As more and more students return to in-person learning, experts like Todd Miller of Rave Mobile Safety are encouraging school leaders to use the lessons learned from the pandemic to prepare for the unexpected or unplanned events that affect schools.

He recommends the following safety and security practices as students return to classrooms:

Ensure families see the most important messages. The pandemic has forced schools to ratchet up communications with parents and families to the degree that some messages may get lost. School leaders with the best intentions around keeping the community informed have faced the challenges of communicating changing guidelines and shifts between in-person and online learning. For the most important messages, recorded phone messages may be effective because they are more likely to stand out from emails and other digital communications; or consider a multi-modal approach such as a combination of calls, texts and emails.

Keep staff well-informed. An app with alerts may be the best way to make sure teachers see the most important messages as they sift through communications from principals and the central office. “Sending push notifications can rise above the level of other communications so teachers receive them in a timely manner,” Miller says. Digitizing handbooks and other emergency planning documents is another way to ensure that staff can more easily access critical information.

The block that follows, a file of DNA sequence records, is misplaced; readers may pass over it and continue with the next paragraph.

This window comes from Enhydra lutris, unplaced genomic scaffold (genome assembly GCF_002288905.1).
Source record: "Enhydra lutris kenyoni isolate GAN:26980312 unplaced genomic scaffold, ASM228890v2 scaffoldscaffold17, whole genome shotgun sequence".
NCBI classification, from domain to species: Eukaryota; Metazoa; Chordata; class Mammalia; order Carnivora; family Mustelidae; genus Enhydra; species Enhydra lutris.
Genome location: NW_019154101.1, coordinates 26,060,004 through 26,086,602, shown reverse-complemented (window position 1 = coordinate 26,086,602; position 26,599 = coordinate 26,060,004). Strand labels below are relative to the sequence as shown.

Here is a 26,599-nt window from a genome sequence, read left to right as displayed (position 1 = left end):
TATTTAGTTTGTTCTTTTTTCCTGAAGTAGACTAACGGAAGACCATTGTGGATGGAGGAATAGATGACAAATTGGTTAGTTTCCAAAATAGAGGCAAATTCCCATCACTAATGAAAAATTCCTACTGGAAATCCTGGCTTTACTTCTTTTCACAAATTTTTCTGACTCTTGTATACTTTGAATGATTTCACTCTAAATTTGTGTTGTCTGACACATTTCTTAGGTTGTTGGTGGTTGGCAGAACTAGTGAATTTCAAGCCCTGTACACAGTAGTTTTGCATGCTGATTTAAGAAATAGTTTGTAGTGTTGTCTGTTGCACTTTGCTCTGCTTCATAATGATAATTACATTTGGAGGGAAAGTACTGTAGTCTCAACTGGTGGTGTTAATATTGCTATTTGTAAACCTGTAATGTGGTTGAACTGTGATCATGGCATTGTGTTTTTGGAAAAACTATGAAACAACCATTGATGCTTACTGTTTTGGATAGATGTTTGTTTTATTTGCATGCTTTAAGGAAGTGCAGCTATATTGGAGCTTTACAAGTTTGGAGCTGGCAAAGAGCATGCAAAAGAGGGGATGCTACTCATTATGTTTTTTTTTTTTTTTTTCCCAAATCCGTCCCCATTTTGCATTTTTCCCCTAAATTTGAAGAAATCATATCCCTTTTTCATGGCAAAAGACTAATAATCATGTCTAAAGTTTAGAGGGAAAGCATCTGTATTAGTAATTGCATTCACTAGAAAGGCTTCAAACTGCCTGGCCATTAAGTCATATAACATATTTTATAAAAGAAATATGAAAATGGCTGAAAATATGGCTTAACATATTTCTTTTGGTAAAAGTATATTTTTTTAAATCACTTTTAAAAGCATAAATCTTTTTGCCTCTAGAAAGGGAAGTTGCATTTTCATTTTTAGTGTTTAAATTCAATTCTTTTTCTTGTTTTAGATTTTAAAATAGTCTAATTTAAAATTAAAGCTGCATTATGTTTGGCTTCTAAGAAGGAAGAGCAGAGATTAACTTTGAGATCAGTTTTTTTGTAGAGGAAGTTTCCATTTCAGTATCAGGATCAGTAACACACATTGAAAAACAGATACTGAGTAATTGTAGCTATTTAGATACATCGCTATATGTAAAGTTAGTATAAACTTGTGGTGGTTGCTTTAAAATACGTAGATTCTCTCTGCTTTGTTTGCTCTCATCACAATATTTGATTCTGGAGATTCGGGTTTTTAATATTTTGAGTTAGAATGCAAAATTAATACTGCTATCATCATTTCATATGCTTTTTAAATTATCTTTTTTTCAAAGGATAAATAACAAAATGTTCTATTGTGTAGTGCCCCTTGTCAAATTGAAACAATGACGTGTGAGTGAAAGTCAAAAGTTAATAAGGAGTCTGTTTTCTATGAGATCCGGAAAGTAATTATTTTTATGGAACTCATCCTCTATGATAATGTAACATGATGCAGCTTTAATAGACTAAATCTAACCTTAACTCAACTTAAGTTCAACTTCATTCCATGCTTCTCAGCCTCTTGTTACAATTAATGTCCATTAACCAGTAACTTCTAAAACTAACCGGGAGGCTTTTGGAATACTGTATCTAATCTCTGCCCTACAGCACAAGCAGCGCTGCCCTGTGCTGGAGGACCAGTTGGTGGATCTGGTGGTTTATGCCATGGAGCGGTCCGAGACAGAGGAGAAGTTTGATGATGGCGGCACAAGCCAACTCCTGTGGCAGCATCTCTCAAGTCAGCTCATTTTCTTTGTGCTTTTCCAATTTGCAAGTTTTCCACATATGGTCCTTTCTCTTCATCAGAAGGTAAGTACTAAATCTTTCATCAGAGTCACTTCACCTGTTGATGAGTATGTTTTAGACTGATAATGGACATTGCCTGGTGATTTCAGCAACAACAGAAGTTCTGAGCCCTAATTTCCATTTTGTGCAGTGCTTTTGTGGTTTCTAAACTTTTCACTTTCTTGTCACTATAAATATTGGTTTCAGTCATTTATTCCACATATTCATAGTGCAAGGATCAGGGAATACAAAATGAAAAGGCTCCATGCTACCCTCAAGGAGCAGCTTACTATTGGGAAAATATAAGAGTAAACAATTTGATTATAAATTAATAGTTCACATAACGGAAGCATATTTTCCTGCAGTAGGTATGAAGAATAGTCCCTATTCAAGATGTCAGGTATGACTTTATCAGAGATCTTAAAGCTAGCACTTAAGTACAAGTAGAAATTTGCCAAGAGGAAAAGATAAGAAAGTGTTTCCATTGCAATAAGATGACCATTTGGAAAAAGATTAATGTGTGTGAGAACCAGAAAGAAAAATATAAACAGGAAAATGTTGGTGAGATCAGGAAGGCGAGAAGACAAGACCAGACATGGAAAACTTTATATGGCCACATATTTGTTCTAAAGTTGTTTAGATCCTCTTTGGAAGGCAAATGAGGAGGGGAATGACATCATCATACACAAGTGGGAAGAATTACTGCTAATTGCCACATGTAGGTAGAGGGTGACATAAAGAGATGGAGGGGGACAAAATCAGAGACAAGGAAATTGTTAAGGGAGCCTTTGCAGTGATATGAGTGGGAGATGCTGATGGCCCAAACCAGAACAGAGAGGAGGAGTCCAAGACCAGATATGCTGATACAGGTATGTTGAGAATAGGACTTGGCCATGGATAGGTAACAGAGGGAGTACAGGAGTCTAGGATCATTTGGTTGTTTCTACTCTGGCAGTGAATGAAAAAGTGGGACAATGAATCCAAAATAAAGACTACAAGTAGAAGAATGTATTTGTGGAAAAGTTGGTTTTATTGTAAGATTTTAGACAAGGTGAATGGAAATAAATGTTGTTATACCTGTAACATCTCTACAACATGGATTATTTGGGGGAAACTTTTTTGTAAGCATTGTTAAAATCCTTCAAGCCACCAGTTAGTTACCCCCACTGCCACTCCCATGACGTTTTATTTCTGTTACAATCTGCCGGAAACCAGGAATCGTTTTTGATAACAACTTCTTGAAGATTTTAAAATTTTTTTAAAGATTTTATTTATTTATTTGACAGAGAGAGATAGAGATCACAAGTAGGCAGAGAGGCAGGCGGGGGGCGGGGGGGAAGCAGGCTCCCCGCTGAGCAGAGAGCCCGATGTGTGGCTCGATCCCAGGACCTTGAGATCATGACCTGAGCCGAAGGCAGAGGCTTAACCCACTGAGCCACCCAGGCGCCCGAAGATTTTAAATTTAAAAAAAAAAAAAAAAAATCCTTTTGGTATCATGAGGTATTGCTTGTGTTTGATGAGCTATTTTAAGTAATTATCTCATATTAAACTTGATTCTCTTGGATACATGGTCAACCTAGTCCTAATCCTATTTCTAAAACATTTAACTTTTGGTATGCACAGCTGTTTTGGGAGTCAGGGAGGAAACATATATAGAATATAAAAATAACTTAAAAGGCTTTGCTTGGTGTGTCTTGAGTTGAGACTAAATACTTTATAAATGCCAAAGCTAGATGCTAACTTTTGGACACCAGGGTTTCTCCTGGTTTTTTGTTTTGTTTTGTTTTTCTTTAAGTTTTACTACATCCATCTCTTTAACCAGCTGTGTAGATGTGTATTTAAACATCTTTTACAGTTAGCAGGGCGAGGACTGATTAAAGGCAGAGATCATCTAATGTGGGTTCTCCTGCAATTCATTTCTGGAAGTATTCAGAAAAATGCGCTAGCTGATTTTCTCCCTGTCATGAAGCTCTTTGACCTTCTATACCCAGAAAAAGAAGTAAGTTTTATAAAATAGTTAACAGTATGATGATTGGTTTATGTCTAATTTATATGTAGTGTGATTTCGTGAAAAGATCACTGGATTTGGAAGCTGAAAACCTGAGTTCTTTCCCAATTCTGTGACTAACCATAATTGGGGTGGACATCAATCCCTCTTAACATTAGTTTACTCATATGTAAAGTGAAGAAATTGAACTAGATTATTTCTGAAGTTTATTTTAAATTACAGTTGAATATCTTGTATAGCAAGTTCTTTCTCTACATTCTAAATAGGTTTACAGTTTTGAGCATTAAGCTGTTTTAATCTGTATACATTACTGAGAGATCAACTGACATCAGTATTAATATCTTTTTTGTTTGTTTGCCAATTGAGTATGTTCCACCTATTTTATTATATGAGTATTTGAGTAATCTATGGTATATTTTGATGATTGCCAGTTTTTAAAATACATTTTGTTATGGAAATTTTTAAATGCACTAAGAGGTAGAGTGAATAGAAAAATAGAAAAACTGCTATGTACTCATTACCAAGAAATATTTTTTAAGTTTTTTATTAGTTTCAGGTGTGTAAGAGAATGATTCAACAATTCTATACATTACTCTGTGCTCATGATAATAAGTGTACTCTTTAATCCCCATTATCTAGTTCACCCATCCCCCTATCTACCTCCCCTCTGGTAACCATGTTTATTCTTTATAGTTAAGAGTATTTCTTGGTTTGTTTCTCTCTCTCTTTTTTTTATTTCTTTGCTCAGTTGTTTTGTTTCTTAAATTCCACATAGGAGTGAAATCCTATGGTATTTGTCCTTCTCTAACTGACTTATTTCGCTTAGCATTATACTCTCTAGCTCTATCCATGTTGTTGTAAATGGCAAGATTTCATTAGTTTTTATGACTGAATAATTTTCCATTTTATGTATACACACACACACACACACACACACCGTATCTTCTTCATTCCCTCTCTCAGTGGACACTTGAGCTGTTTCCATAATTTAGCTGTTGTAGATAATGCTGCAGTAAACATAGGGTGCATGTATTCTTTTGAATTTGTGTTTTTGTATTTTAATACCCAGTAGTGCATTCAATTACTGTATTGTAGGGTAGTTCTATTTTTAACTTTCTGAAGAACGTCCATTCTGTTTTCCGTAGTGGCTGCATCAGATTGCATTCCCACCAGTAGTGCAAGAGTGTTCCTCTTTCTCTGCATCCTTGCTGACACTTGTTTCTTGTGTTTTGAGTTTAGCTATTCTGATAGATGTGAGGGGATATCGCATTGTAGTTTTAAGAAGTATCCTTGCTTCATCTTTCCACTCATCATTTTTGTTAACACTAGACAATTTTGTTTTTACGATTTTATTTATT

Track student trauma. The full scope of the trauma students have experienced may not become apparent until more children return to school. Along with isolation, illness and learning loss, students have also been exposed to higher rates of domestic violence. This could lead to behavioral problems at school. Miller encourages schools to offer additional modes where families and students can express their concerns or reach out for help, maybe in an anonymous fashion. Districts that don’t have such a system should consider implementing an anonymous reporting app so students can share concerns about a classmate who may be struggling.

Put panic buttons in place. Florida and New Jersey have passed Alyssa’s Law, which requires schools to provide teachers and staff with mobile panic buttons in the event of a medical, active-shooter or other emergency or crisis. These app-based tools will be especially crucial for districts and schools that have stopped using school resource officers, Miller says.